An employment contract is an important document to have for both you as the employer and the new employee you are going to bring on board.
The contract protects your business interests, explains the employer-employee relationship and provides the new hire with assurances of a suitable work environment.
The contract must include the hiring basics: the title of the position and the main responsibilities. Provide the hours of work and the location of the position.
Describe performance expectations. Include production goals and the increase in skill level you expect to see over a certain period of time. If the position is in sales, include your expectations as to sales volume and recruitment of new clients.
When you include the monetary information for the position, indicate how the company will pay: through a salary, a commission or an hourly wage. If applicable, explain how the company handles commission payments and draws against commissions.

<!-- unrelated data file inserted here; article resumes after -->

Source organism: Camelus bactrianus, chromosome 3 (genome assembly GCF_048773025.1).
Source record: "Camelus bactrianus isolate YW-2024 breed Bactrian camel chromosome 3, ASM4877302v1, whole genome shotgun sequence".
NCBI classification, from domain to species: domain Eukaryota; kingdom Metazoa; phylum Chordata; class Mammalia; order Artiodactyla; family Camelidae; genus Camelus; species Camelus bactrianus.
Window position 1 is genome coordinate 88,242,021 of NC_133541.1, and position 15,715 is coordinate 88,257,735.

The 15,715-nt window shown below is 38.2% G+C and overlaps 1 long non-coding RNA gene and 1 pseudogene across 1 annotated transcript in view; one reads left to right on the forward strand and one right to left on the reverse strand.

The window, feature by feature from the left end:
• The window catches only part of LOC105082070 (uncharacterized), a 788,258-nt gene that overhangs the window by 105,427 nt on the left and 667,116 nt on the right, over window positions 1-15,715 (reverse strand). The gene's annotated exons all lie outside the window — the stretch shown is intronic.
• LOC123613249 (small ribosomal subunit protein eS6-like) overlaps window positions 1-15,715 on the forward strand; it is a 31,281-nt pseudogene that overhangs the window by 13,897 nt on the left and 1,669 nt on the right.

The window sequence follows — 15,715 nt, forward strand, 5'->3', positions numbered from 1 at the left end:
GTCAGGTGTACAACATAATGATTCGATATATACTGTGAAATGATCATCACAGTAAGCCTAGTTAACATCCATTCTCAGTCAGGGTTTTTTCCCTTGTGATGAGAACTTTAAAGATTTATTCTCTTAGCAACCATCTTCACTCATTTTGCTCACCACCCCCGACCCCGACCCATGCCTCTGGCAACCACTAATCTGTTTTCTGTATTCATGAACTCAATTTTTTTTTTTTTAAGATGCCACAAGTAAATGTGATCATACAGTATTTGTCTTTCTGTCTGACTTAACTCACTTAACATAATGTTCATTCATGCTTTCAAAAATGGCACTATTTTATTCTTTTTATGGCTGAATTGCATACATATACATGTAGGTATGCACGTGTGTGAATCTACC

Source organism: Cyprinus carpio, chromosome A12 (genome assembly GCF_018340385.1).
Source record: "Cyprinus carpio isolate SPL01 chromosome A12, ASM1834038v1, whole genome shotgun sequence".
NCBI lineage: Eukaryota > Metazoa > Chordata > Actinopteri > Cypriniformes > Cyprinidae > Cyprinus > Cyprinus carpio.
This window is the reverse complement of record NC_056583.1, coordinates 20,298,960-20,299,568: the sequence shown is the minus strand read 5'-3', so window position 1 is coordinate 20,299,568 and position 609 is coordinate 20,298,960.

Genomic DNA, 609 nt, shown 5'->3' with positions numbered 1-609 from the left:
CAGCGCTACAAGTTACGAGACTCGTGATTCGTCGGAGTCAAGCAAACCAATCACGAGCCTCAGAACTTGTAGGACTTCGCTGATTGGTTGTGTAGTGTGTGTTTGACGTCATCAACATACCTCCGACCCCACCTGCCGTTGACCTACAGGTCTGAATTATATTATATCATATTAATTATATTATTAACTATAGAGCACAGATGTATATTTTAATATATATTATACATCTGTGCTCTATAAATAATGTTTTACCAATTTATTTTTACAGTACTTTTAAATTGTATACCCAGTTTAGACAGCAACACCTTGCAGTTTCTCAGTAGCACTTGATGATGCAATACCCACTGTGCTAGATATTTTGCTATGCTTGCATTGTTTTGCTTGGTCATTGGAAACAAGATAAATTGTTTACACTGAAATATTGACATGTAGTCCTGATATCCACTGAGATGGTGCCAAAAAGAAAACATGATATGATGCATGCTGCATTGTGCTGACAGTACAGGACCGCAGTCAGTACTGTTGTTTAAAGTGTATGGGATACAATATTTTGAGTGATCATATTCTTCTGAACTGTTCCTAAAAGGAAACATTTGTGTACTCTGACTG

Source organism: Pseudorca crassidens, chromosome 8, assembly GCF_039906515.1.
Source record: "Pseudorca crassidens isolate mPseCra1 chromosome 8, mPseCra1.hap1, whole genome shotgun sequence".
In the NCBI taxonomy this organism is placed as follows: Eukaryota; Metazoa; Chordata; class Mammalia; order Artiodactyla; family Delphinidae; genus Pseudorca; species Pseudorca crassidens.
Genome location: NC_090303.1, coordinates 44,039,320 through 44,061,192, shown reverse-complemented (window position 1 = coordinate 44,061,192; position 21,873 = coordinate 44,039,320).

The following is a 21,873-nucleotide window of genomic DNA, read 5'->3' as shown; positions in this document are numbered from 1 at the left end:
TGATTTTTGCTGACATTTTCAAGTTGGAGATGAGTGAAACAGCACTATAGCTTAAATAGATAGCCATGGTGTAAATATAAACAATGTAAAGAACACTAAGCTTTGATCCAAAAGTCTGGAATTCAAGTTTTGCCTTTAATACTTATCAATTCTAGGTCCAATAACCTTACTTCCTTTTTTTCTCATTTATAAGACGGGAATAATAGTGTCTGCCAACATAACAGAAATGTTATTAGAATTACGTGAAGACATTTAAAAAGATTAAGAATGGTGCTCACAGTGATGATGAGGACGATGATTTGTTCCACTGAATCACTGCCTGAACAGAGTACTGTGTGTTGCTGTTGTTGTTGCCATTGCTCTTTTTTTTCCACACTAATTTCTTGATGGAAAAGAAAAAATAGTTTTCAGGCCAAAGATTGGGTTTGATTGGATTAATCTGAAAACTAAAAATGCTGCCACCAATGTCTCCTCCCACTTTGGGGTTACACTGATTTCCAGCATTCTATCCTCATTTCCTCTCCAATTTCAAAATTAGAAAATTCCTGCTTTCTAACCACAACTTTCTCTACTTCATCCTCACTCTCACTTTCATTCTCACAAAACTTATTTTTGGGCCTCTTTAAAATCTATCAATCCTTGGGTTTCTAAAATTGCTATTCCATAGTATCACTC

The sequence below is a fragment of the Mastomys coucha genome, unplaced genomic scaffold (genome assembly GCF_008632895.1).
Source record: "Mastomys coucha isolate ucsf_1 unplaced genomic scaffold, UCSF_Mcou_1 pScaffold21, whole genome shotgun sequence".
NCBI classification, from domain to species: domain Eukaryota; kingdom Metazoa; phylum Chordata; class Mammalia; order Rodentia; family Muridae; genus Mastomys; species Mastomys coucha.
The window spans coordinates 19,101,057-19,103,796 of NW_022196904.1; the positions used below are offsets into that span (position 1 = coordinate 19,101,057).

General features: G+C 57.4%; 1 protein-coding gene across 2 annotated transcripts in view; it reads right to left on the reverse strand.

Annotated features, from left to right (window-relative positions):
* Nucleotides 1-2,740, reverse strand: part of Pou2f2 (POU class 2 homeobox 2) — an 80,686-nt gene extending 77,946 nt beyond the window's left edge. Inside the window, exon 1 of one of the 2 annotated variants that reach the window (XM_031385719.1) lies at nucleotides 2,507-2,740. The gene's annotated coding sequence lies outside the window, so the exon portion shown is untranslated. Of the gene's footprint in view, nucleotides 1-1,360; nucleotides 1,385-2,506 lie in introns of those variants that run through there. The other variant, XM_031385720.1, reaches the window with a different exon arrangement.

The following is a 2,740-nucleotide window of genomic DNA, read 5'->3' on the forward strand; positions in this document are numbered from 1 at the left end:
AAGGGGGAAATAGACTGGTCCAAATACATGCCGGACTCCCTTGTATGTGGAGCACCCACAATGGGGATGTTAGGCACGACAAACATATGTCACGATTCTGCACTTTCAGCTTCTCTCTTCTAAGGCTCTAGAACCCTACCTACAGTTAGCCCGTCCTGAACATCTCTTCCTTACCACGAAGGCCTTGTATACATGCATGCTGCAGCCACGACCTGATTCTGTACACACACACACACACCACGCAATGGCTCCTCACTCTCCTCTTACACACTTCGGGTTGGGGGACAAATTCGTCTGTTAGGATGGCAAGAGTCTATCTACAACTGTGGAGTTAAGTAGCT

Describe the company benefits, such as the healthcare plan, retirement plan and profit-sharing. You can also cover vacations, holidays and sick days in this section of the agreement. Additionally, make clear who pays for memberships, professional licenses or dues, if applicable.
You should explain the term of the contract and the conditions that could result in extending, reducing or terminating the agreement. An explanation of the company’s “with or without cause” termination policy deserves space in every employment contract.
Finally, when you are drafting your employment contract, it is a good idea to present it for an attorney’s review. This is a legally binding document, and you want to ensure that it includes all the important elements and no errors.